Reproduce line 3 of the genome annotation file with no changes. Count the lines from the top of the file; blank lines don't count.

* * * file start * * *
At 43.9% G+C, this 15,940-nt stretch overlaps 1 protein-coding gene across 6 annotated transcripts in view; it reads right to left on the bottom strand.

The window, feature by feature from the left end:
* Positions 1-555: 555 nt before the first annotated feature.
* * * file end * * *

* Positions 1-555: 555 nt before the first annotated feature.